Mr PERRETT (Moreton—Opposition Whip) (16:22): I am going to start with a quote from John F. Kennedy. He said:
In whatever arena of life one may meet the challenge of courage, whatever may be the sacrifices he faces if he follows his conscience - the loss of his friends, his fortune, his contentment, even the esteem of his fellow men - each man must decide for himself the course he will follow.
John F. Kennedy knew a little bit about courage, obviously, having fought in World War II. He made many brave decisions as President in dealing with the unrest in the civil rights movement. Political courage is something a little bit different. We do get to see a little bit of real courage in this place. Sadly, it is often when we stand to note the passing of Australian soldiers. We have done that too many times in my time here. Or there is the courage of police officers who go undercover. I am wearing a Daniel Morcombe badge. I know that would be incredible courage. But political courage is something that we do not see a lot of here in Australia.
When John Howard introduced gun control laws in Australia after the Port Arthur massacre, he showed political courage. He had only been Prime Minister for six weeks. He challenged his coalition partners, the Nationals, to bring in those laws. I know it took a lot of coverage. Even more courageous was the Queensland Premier at the time, Rob Borbidge—also not from my side of politics. Queensland had a National Party-dominated coalition government at the time. Premier Borbidge knew that backing gun control laws was going to be a very difficult thing for him to do politically in Queensland, but it was the right thing to do, and Rob Borbidge did not waiver. Rob's political courage probably cost him the next election in Queensland, but he has undoubtedly saved many Australian lives by supporting Prime Minister John Howard's gun control policy. Sadly, this week we have seen an unpicking of that incredibly brave legislation that has saved lives because of horse trading where we have guns for votes going on. I would ask the Prime Minister to seriously consider what he would be unpicking.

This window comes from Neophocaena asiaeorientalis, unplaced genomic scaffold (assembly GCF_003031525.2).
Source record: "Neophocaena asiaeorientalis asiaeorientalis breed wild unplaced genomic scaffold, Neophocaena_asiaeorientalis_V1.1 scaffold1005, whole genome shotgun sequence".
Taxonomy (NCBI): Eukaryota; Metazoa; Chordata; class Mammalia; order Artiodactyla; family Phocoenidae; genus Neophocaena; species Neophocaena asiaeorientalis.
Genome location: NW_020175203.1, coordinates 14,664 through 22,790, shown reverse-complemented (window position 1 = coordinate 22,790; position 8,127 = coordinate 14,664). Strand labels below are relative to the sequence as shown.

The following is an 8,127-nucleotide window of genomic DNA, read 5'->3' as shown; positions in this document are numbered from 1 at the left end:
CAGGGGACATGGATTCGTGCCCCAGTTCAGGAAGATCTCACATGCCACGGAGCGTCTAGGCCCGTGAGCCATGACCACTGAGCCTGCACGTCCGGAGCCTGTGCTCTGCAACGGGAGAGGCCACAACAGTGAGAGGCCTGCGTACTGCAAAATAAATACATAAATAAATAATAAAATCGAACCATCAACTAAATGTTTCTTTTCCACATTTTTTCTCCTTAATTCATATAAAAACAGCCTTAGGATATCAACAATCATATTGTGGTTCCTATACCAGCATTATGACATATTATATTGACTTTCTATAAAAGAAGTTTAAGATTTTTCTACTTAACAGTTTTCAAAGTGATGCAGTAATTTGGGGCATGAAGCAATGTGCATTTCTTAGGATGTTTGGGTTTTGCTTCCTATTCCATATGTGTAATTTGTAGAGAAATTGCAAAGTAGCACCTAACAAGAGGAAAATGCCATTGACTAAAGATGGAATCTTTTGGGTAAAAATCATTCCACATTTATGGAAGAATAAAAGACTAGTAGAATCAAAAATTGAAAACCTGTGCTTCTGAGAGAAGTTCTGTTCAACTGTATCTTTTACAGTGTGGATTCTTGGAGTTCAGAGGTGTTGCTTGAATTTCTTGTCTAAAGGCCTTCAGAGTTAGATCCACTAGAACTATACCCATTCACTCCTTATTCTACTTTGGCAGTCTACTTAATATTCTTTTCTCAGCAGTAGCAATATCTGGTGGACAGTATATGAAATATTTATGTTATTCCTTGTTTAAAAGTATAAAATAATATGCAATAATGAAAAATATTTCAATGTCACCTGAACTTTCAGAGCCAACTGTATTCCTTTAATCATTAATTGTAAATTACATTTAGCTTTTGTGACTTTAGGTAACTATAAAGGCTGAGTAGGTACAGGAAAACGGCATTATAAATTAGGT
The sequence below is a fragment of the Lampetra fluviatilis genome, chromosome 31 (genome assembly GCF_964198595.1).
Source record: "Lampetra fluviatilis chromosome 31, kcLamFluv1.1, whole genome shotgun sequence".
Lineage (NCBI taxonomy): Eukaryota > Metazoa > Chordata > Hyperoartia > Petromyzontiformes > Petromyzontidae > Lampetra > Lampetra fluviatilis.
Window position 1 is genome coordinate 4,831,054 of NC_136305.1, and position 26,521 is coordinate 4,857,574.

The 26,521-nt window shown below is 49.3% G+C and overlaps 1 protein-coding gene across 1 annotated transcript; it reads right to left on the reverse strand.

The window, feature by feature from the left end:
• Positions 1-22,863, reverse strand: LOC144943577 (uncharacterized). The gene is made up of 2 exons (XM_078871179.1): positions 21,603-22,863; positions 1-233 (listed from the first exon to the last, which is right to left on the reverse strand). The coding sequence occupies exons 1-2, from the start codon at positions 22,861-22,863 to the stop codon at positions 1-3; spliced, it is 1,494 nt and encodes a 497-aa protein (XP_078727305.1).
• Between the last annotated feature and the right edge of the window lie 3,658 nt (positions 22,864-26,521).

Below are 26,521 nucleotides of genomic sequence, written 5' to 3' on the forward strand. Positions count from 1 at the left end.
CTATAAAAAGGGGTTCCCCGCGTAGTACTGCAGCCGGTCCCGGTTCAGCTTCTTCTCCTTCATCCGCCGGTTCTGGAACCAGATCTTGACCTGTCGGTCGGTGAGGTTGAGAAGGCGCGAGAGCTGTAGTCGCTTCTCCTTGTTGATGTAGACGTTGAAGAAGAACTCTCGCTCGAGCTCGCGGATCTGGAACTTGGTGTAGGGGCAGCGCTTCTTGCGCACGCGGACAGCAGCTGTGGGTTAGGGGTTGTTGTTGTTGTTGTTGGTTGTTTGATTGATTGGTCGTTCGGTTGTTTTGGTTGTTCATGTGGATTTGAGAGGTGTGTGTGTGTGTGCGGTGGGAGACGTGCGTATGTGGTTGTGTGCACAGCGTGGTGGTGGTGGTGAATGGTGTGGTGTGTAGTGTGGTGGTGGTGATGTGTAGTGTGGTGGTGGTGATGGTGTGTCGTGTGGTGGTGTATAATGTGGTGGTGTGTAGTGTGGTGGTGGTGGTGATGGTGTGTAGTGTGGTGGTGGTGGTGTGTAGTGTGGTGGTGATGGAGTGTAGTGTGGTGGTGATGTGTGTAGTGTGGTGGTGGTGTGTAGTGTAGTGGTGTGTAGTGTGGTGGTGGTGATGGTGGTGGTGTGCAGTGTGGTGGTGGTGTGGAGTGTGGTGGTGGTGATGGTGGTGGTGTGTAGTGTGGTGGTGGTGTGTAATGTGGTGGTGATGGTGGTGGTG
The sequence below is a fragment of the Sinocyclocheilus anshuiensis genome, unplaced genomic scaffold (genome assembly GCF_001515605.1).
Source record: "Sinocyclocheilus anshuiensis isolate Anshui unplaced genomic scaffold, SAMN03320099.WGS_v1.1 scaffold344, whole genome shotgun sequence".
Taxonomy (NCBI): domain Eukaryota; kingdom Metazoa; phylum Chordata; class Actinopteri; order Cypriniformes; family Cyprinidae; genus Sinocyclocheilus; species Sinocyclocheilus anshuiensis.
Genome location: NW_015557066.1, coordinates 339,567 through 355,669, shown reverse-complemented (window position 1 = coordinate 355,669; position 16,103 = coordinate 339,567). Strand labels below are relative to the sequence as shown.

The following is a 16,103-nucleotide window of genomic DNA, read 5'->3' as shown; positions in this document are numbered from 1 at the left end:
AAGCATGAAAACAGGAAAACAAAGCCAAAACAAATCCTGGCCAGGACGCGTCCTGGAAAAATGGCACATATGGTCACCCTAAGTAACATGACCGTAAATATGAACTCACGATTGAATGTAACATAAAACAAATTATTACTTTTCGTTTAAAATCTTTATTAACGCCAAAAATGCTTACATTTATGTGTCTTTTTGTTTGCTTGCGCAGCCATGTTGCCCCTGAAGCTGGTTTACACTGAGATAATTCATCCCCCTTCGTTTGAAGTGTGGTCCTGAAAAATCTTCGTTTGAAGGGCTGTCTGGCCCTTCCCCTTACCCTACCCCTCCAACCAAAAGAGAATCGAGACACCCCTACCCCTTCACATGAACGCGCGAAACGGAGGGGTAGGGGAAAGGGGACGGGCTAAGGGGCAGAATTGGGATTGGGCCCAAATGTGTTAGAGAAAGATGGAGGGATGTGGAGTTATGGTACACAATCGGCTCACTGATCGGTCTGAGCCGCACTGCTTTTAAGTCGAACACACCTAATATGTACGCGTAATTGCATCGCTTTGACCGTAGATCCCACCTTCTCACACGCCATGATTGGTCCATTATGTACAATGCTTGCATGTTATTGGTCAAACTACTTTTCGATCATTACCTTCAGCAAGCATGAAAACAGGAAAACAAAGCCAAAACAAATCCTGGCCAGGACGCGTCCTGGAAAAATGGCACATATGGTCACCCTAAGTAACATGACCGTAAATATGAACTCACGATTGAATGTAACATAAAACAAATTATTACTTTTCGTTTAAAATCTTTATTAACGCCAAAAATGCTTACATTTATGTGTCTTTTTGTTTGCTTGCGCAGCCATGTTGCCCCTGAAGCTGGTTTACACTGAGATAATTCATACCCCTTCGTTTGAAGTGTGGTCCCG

Over my time in this place there have been examples in this parliament of people showing political courage—what we would call 'the courage of their convictions'. In August 2006, we saw the member for McMillan, Russell Broadbent, cross the floor to vote against the Migration Amendment (Designated Unauthorised Arrivals) Bill. That took a bit of courage. He did the same thing again in the remaining stages of the migration amendment. On 13 February, my first day in parliament, when the parliament made an apology to the stolen generation—a motion of apology to Australia's Indigenous people by the Prime Minister of the day, Kevin Rudd—the member for Dickson had the courage not to support that motion. I totally disagreed with him, but at least he had the courage to say to his colleagues, 'I do not support what you are doing.' He said that to his leader at the time, Brendan Nelson—'I do not support what you are doing.' So he showed some courage, I guess.